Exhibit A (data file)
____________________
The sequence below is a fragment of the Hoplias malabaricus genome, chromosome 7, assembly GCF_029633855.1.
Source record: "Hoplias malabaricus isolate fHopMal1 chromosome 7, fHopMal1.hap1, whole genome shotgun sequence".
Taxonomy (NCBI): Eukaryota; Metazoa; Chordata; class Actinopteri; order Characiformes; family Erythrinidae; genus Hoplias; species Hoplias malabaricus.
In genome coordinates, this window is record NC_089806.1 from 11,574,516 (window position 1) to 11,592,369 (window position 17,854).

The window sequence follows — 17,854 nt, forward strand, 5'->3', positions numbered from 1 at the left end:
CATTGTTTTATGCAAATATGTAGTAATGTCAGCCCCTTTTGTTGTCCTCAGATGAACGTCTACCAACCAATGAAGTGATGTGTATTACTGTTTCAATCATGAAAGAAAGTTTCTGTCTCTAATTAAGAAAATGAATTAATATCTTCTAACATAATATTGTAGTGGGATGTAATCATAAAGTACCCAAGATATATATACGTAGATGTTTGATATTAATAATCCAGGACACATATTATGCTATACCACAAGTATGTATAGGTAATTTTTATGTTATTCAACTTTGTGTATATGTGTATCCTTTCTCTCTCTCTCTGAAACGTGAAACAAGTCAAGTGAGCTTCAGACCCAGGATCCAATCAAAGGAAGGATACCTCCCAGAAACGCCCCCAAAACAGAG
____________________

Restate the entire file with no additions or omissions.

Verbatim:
The sequence below is a fragment of the Hoplias malabaricus genome, chromosome 7, assembly GCF_029633855.1.
Source record: "Hoplias malabaricus isolate fHopMal1 chromosome 7, fHopMal1.hap1, whole genome shotgun sequence".
Taxonomy (NCBI): Eukaryota; Metazoa; Chordata; class Actinopteri; order Characiformes; family Erythrinidae; genus Hoplias; species Hoplias malabaricus.
In genome coordinates, this window is record NC_089806.1 from 11,574,516 (window position 1) to 11,592,369 (window position 17,854).

The window sequence follows — 17,854 nt, forward strand, 5'->3', positions numbered from 1 at the left end:
CATTGTTTTATGCAAATATGTAGTAATGTCAGCCCCTTTTGTTGTCCTCAGATGAACGTCTACCAACCAATGAAGTGATGTGTATTACTGTTTCAATCATGAAAGAAAGTTTCTGTCTCTAATTAAGAAAATGAATTAATATCTTCTAACATAATATTGTAGTGGGATGTAATCATAAAGTACCCAAGATATATATACGTAGATGTTTGATATTAATAATCCAGGACACATATTATGCTATACCACAAGTATGTATAGGTAATTTTTATGTTATTCAACTTTGTGTATATGTGTATCCTTTCTCTCTCTCTCTGAAACGTGAAACAAGTCAAGTGAGCTTCAGACCCAGGATCCAATCAAAGGAAGGATACCTCCCAGAAACGCCCCCAAAACAGAG